WILMINGTON, Del., Jan. 07, 2016 (GLOBE NEWSWIRE) -- Navient, the nation's leading loan management, servicing and asset recovery company, joins its more than 12 million customers to celebrate the new year and to reflect on their personal finance successes in the past 12 months.
At the end of 2015, nine out of 10 student loan customers in active repayment were current on their payments.
While most federal loan borrowers choose the 10-year standard repayment plan, customers may also select from several other repayment plans, including income-driven repayment options. A record 530,000 Navient customers enrolled in an income-driven repayment plan in 2015, bringing the total participation rate to nearly one out of five federal loan borrowers in repayment. Navient promotes awareness of IDR plans through a series of communications starting while in school, throughout the grace period after graduation, and then during active repayment.
During 2015, more than 400,000 Navient customers repaid their education loans in full, including Sally D’Alessandro of Schenectady, NY. She has this advice for other student loan borrowers:
“I would suggest that new grads make a budget that they can stick to. If they find that their loan payments cannot fit into that budget, they should immediately seek assistance from Navient to find a payment plan that works for their budget.”
Al Samoueli of Northville, Mich. also paid off his loans this year.
“My student debt was an investment in my future,” Samoueli said. “Paying off my student loans was part of a larger debt elimination plan. I lived within my means and focused on one debt at a time, the lowest balance first, then used any extra cash to pay that first debt, then moved on to the second, third and so on.”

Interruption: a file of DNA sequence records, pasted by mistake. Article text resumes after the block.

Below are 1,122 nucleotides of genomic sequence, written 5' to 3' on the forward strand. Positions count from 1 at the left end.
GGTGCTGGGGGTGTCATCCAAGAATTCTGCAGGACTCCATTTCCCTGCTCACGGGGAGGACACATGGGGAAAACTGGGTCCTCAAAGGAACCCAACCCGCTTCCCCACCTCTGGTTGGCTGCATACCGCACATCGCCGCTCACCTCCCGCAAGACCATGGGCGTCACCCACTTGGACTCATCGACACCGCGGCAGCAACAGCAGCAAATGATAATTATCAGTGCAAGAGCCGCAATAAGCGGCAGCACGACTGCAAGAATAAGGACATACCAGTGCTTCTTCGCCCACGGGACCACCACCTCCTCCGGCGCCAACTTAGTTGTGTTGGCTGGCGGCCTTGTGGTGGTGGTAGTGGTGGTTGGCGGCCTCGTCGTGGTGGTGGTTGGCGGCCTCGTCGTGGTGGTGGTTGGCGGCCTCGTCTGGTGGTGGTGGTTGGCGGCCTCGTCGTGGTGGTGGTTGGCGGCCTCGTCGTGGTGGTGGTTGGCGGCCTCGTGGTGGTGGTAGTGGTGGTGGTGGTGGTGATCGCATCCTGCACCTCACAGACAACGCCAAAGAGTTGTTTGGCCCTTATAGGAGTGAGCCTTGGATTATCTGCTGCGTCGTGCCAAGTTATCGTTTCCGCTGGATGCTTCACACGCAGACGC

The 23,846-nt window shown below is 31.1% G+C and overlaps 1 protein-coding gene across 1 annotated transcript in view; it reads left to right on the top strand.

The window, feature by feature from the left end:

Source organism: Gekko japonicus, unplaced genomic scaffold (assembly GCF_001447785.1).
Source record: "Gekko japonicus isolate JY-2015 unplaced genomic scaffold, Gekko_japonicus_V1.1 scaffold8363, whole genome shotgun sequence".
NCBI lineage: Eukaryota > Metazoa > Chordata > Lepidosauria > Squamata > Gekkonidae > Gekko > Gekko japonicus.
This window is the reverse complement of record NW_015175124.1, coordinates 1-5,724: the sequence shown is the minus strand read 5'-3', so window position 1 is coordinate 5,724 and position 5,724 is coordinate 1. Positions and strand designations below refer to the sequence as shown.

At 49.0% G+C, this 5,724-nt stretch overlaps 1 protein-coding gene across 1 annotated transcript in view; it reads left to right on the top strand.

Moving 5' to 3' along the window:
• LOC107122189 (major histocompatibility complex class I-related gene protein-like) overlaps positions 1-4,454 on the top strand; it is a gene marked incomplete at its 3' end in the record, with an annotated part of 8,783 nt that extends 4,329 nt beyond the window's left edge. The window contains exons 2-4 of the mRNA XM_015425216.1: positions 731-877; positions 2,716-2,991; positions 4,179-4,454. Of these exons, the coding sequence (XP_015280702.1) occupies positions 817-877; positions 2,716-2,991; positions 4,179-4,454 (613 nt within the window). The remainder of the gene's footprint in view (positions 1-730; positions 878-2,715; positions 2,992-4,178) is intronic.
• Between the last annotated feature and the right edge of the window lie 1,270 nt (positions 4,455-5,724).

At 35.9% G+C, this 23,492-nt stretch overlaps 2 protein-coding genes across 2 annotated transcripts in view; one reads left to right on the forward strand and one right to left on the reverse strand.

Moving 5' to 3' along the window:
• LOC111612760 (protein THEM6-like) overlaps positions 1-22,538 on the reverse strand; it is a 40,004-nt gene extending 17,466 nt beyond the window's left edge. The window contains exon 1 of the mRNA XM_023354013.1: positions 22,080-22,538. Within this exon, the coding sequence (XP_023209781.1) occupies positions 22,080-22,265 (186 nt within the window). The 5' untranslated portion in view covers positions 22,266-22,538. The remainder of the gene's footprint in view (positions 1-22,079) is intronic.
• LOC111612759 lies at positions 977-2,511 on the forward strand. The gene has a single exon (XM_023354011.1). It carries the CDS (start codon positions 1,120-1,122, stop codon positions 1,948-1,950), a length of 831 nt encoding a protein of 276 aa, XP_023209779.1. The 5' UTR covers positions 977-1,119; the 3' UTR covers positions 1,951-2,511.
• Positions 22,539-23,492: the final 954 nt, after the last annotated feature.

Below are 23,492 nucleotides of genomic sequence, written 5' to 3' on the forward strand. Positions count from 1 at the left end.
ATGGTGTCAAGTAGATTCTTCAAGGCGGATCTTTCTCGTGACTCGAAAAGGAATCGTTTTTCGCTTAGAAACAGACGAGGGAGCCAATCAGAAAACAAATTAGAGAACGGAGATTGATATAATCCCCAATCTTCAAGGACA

Carolyn McIntire of Independence, Mo. admits making on-time payments wasn’t always easy.
“To be honest, I struggled and made really poor decisions about the priority of paying off my loan,” McIntire said. “My student loan payment was often the last thing to get paid, or the thing that didn't get paid. It took me many years to get it right and change my financial habits. But once I did, I was determined. I developed quarterly budgets and stuck to them, even when it was hard, not convenient, or just no fun in an effort to not have late payments. The biggest impact on paying off my loan was that I made large dents in it when I could. Tax returns went to it (not always, a few times I went on some awesome trips, I can't lie) and extra earning opportunities were used to put towards my student loan.”
Financial health improves with age and education, according to Money Under 35, a new study conducted by Navient and the global market research company Ipsos. Age 30 is a turning point in moving from "good" to "excellent," and the higher the educational degree, the more likely an individual is to be in "excellent" financial health.
Overall, federal loan customers with loans serviced by Navient are 38 percent less likely to default than others. For borrowers who default, a special loan rehabilitation program can give them a second chance and an opportunity to rebuild their credit. Navient helped more than 50,000 borrowers complete the program in 2015.
Navient provides financial literacy tools, proactive outreach and guidance to help customers experience success. For example, Path to Success is a free, interactive series of educational learning modules on a range of topics from student loan repayment options, savings and investments, budgets, and credit scores.
As the nation's leading loan management, servicing and asset recovery company, Navient (Nasdaq:NAVI) helps customers navigate the path to financial success. Servicing more than $300 billion in student loans, the company supports the educational and economic achievements of more than 12 million Americans. A growing number of public and private sector clients rely on Navient for proven solutions to meet their financial goals. Learn more at navient.com.